Manchester Art Gallery displays a fascinating insight into international views of British life
Having finished a summer stint at London’s Barbican, the Martin Parr curated exhibition Strange and Familiar has arrived at Manchester Art Gallery, bringing with it a collection of over 250 photographs documenting the lives of every day Britons from the 1930s to the present day. What makes this depiction the British Isles so special is that it is captured through the eyes of exclusively international photographers.
As a graduate of Manchester Metropolitan University, it is notable that Parr includes no photographs depicting Mancunians, yet this makes the collection no less significant as its voyeuristic perspective mirrors how international fascination with the social, political, and cultural dynamic of the British people is still relevant today, especially in the wake of Brexit.
Much of the exhibition conveys quintessential British scenes: Londoners waiting for bright red buses, lollypop ladies, and young people of the 1960’s. However, many of of these photographs present a somewhat gloomy picture of life in the UK. For example, Axel Hütte’s photographs focus upon lonely and desolate council estates, devoid of human life and shot in black and white.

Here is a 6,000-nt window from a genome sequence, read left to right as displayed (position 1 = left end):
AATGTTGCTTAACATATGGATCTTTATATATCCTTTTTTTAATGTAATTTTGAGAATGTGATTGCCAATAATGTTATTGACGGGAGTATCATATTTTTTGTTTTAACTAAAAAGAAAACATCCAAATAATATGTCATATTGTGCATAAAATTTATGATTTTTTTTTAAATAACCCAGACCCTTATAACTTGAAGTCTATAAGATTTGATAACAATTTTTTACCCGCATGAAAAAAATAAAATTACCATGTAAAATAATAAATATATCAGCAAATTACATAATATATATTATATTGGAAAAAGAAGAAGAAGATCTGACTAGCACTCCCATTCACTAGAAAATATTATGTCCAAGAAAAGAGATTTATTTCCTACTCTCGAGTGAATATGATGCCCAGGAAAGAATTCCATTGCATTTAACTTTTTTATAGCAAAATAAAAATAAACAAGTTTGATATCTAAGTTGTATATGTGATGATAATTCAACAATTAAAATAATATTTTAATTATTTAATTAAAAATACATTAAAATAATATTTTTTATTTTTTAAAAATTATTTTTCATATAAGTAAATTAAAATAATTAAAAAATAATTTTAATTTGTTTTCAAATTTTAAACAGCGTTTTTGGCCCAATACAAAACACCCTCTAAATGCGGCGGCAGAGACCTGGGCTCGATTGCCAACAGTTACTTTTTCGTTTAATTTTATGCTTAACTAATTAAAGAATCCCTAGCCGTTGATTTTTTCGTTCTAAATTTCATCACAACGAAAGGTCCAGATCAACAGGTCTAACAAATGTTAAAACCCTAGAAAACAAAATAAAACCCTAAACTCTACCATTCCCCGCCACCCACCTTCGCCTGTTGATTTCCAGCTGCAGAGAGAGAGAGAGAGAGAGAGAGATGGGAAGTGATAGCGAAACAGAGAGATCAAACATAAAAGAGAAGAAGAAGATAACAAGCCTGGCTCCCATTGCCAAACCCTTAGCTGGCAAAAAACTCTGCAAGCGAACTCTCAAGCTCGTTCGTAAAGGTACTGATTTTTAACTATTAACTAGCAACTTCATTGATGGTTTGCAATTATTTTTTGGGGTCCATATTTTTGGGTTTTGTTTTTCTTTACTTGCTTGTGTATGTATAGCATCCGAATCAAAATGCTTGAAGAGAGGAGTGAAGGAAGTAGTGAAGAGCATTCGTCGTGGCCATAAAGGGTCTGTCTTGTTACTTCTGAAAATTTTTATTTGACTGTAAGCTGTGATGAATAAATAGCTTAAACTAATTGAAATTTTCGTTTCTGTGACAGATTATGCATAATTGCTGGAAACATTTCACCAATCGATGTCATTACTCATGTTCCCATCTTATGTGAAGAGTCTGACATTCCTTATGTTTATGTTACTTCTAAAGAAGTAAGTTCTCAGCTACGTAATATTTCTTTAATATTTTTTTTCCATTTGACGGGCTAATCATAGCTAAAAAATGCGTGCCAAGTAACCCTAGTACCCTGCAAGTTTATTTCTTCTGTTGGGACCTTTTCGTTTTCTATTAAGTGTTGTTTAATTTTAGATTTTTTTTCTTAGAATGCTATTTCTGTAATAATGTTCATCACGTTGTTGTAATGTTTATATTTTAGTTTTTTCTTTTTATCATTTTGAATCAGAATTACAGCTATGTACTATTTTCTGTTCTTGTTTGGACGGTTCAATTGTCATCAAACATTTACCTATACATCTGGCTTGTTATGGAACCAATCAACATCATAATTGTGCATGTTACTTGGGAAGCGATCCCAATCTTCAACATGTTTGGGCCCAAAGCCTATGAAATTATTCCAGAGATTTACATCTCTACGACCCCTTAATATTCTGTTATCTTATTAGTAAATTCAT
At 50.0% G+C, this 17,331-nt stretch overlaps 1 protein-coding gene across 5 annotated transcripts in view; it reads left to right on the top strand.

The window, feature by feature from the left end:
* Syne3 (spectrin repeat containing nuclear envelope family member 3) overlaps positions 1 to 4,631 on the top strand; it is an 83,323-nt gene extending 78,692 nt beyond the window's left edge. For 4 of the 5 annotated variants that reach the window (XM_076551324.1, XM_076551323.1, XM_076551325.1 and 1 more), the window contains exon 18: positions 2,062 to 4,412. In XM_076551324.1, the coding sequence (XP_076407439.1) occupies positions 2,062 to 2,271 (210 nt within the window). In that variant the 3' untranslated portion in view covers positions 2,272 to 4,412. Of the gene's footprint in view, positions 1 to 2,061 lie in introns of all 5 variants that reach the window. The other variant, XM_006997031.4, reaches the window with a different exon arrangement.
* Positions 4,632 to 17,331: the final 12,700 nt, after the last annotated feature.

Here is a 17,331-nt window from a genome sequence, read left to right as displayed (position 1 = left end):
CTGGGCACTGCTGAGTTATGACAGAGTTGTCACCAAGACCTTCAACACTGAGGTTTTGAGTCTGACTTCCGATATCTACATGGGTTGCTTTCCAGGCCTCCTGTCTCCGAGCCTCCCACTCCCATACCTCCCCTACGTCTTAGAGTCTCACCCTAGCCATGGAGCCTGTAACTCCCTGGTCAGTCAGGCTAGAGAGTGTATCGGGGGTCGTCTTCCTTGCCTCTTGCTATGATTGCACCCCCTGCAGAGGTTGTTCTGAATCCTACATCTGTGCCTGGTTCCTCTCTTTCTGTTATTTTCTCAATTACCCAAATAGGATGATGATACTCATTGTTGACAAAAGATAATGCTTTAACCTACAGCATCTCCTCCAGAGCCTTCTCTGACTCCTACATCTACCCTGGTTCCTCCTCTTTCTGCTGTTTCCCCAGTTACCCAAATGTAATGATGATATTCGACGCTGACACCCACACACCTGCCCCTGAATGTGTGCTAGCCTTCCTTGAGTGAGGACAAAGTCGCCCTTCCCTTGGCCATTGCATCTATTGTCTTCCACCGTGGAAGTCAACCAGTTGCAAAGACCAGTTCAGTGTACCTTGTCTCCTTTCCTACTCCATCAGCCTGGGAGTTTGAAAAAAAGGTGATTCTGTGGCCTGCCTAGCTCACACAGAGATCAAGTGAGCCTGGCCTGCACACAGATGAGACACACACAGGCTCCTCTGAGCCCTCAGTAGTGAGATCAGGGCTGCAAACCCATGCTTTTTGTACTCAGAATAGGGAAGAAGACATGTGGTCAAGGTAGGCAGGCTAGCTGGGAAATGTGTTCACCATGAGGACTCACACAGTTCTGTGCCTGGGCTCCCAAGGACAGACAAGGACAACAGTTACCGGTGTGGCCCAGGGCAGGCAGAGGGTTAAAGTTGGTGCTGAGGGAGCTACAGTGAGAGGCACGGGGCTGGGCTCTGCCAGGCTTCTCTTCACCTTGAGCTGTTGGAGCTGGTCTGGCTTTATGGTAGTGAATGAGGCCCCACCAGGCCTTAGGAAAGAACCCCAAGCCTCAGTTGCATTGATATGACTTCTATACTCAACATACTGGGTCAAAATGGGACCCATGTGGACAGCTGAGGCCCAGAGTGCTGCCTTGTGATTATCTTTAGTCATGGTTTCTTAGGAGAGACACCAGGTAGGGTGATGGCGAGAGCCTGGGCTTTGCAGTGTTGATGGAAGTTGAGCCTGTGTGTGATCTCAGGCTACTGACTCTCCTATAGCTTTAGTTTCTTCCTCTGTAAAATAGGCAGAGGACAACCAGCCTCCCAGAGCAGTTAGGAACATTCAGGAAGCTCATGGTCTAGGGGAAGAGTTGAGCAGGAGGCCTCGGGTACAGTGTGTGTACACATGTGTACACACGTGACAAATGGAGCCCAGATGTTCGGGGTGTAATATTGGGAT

Some of the most striking photos in the exhibition come from the more contemporary photographers, such as Hans Eijkelboom. The gallery includes a room with a projection of his images, giving a taster of his collection People of the Twenty-First Century, which chronicles some 20 years-worth of ‘photo-notes’ and demonstrates the similarities in the way people dress — challenging the idea of individuality in the modern age.
Close to the end of the exhibition, Parr has also included three photos from New Yorker Bruce Gilden’s Face. Gilden attempts to capture his subjects as unflatteringly as possible, taking close-up facial shots illuminated with harsh light. These photos are the most caricatured of them all and presents grotesque, and arguably cruel, renderings of his subjects complete with scars, veins, pimples, warts and all.
Overall, I felt that the varying perspectives and styles shone through, giving an insightful, quaint, surreal, and often moving slice of British life. The exhibition is a must-see for anyone interested in a Britain’s social history.
Strange and Familiar: Britain as Revealed by International Photographers, Manchester Art Gallery
Friday 25 November 2016–Monday 29 May 2017